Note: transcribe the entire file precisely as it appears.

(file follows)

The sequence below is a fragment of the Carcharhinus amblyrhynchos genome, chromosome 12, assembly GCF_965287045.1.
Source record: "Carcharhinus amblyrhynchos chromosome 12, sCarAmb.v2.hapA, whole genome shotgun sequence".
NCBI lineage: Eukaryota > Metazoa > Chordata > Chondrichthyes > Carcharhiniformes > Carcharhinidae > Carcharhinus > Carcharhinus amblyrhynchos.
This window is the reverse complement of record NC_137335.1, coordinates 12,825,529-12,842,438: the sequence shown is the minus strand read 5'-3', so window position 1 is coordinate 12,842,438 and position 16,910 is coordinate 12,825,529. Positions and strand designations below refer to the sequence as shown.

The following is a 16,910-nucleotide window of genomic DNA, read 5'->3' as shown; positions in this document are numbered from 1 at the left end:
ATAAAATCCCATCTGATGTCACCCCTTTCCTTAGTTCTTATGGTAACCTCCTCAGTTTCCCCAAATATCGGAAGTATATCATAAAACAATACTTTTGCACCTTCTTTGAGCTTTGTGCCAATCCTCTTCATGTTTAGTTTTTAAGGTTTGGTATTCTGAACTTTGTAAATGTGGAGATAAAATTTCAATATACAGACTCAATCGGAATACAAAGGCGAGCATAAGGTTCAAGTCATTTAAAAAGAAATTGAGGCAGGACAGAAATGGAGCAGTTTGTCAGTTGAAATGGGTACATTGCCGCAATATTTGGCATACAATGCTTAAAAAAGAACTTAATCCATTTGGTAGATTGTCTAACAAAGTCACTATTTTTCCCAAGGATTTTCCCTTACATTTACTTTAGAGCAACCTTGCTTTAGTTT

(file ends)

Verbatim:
The sequence below is a fragment of the Carcharhinus amblyrhynchos genome, chromosome 12, assembly GCF_965287045.1.
Source record: "Carcharhinus amblyrhynchos chromosome 12, sCarAmb.v2.hapA, whole genome shotgun sequence".
NCBI lineage: Eukaryota > Metazoa > Chordata > Chondrichthyes > Carcharhiniformes > Carcharhinidae > Carcharhinus > Carcharhinus amblyrhynchos.
This window is the reverse complement of record NC_137335.1, coordinates 12,825,529-12,842,438: the sequence shown is the minus strand read 5'-3', so window position 1 is coordinate 12,842,438 and position 16,910 is coordinate 12,825,529. Positions and strand designations below refer to the sequence as shown.

The following is a 16,910-nucleotide window of genomic DNA, read 5'->3' as shown; positions in this document are numbered from 1 at the left end:
ATAAAATCCCATCTGATGTCACCCCTTTCCTTAGTTCTTATGGTAACCTCCTCAGTTTCCCCAAATATCGGAAGTATATCATAAAACAATACTTTTGCACCTTCTTTGAGCTTTGTGCCAATCCTCTTCATGTTTAGTTTTTAAGGTTTGGTATTCTGAACTTTGTAAATGTGGAGATAAAATTTCAATATACAGACTCAATCGGAATACAAAGGCGAGCATAAGGTTCAAGTCATTTAAAAAGAAATTGAGGCAGGACAGAAATGGAGCAGTTTGTCAGTTGAAATGGGTACATTGCCGCAATATTTGGCATACAATGCTTAAAAAAGAACTTAATCCATTTGGTAGATTGTCTAACAAAGTCACTATTTTTCCCAAGGATTTTCCCTTACATTTACTTTAGAGCAACCTTGCTTTAGTTT